Saturday, August 13, 2005

Jay's Infrastructure

I'm devoting almost full time to researching and writing Informal Learning, so it made sense to set up a computing environment that suppports what I hope to learn and accomplish.

I am trying to change the world by helping people learn. I am dedicated to helping them become more effective in their work and happy in their lives. My calling is to spread the adoption of practical ideas through writing, speaking, teaching, and selling ideas.

The book is but an artifact of a long journey. Informal Learning will be at best a post card from my trip, a snapshot that freezes me swimming in a continuous flow of learning, discoveries, and interaction. A stream of artifacts, a moving picture show, will sprout up on the internet to enable visitors to explore the landscape more thoroughly.

Listen closely and you may hear the footsteps of the revolutionaries ushering in a replacement for the industrial age and the notion that we're in total control of what goes on. The two-way web, where people not only harvest but also plant new ideas, is being born, and it will shove the take-it-or-leave-it world of one-way books and scholarship in the dust.

My primary hard disk crashed last week. It was kind enough to give me some advance notice, so I didn't lose much. The crash probably did me a favor, for it gave me the equivalent of a vacant lot on which to build a new house.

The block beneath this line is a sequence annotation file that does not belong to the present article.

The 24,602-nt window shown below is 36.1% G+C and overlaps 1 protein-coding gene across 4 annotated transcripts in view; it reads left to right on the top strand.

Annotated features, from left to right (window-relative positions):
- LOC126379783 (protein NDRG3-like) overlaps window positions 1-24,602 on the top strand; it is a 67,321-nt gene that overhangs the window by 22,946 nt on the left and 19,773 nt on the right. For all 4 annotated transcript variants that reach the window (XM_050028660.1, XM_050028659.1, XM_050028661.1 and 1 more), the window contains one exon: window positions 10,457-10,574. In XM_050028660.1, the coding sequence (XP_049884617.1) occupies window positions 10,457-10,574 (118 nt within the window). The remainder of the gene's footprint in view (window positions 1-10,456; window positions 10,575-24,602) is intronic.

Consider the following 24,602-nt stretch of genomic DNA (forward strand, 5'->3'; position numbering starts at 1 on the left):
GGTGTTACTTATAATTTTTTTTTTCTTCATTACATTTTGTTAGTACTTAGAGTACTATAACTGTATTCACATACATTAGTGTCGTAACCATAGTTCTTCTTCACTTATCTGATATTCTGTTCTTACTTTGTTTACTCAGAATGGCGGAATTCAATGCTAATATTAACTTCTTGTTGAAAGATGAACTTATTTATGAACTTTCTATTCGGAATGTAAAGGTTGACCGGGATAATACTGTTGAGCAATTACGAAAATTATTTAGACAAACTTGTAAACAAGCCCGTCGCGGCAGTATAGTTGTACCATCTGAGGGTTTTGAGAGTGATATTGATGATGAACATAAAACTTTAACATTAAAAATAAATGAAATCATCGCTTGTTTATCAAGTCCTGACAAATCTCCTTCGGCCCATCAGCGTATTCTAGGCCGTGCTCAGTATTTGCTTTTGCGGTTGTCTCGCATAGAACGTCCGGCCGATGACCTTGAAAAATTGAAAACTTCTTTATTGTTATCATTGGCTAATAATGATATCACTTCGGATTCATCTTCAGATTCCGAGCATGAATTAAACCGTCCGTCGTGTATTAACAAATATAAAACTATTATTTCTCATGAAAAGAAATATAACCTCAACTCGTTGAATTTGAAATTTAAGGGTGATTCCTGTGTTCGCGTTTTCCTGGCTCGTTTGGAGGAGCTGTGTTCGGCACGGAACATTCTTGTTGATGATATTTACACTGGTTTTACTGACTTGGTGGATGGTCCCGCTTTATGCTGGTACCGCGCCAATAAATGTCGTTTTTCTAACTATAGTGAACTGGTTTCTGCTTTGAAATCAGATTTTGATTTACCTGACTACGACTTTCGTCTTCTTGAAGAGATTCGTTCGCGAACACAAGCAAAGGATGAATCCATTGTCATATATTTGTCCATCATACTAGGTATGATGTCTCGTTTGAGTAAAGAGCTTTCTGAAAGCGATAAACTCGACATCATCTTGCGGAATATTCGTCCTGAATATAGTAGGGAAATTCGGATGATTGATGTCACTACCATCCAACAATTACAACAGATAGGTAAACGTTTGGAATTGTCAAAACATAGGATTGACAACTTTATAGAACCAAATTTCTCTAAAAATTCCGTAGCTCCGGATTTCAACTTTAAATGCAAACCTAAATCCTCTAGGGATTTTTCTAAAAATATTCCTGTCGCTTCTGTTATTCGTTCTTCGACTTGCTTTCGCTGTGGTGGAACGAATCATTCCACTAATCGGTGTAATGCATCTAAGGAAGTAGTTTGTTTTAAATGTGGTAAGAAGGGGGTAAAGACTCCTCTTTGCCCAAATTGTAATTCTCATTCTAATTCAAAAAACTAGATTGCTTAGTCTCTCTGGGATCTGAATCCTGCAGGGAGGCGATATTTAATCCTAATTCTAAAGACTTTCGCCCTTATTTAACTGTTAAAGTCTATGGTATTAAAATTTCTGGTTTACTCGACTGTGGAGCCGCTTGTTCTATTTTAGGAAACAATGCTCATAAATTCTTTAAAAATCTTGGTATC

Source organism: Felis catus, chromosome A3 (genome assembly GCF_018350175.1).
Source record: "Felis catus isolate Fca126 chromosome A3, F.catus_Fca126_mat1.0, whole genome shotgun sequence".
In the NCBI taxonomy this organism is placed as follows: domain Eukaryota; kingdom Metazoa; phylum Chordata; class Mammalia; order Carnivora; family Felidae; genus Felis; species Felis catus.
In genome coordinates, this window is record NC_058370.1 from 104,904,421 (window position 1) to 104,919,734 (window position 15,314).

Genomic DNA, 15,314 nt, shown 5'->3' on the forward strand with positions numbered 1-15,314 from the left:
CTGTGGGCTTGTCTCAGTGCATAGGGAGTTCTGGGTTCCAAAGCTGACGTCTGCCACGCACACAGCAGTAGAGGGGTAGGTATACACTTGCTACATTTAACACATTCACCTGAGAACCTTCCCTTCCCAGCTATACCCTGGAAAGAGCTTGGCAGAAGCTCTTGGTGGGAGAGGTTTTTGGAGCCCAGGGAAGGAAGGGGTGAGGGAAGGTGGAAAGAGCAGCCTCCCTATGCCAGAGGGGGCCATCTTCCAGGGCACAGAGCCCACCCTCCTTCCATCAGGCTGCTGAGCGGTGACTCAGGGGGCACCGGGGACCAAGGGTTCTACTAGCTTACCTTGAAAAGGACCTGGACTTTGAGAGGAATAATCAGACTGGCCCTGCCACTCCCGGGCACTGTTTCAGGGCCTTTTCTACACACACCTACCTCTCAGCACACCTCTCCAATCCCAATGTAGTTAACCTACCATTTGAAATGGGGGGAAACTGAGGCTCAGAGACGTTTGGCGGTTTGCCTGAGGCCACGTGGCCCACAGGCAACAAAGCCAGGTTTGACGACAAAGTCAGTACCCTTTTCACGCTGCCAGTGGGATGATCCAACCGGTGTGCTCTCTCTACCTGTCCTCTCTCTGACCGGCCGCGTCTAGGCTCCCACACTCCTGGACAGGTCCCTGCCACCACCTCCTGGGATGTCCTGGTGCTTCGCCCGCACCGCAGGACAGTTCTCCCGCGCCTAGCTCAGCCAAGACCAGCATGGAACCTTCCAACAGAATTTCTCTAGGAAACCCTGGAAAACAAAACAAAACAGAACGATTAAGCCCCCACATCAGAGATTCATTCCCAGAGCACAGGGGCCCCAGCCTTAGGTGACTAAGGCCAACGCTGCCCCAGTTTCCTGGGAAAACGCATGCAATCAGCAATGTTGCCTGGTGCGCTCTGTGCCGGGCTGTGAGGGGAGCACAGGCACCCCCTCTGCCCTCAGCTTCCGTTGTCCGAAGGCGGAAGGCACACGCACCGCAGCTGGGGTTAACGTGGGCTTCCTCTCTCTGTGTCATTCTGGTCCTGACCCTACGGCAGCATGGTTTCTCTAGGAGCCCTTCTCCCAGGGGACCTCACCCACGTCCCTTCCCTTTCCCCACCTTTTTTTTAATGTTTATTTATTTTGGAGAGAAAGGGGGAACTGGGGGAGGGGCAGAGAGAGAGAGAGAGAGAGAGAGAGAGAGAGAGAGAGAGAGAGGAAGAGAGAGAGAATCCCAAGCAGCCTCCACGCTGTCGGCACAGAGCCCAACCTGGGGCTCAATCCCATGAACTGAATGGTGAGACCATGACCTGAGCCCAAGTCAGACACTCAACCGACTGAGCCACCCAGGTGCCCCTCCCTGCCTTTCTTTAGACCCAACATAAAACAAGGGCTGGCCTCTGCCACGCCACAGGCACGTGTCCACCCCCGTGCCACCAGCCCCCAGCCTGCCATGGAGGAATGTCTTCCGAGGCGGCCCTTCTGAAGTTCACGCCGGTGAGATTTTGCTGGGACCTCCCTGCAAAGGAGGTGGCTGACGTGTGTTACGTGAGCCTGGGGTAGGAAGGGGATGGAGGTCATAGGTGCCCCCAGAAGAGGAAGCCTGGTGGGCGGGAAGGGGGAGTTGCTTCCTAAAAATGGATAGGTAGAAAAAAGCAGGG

Skip ahead if you don't enjoy looking at construction projects to see how things are built. Otherwise, join me for a quick tour of my new hard disk. I personally find it enlightening to look in other people's toolboxes.


For connecting to the outside world, the browser of choice is currently Firefox. It's fast, extensible, logical, and open source. I'm still angry that Microsoft, found guilty of cutting off Netscape's air supply, stopped investing in Internet Explorer the moment they'd snuffed their competitor.

Blogs, at first handmade, have been my megaphone to the world since 1994. My first connection was with O'Reilly's Internet-in-a-Box, and I've been on the web ever since. Currently I use Blogger. Google offers the software and online hosting for free. It's easy to use. I'm sort of a Johnny Appleseed when it comes to Blogging, and I use Blogger because it's the easiest on-ramp for new converts.

For communications, I use Skype because it's effortless and free. I sometimes use Instant Messenger, but frankly, I don't like to be interrupted. Email is a mixed bag. I've been using Gmail since it came out, primarily because since it's web-based, I never need to synchronize. It's convenient to have everything in one place. By the way, and I know this is heresy to many of you, I detest Outlook and have not used it since it asked if I wanted to back-up and answered my assent by destroying two years' worth of email. Why on earth did they make backing up so obscure? Why store every email in one monster file? And why is that file in some arcane format? Argh.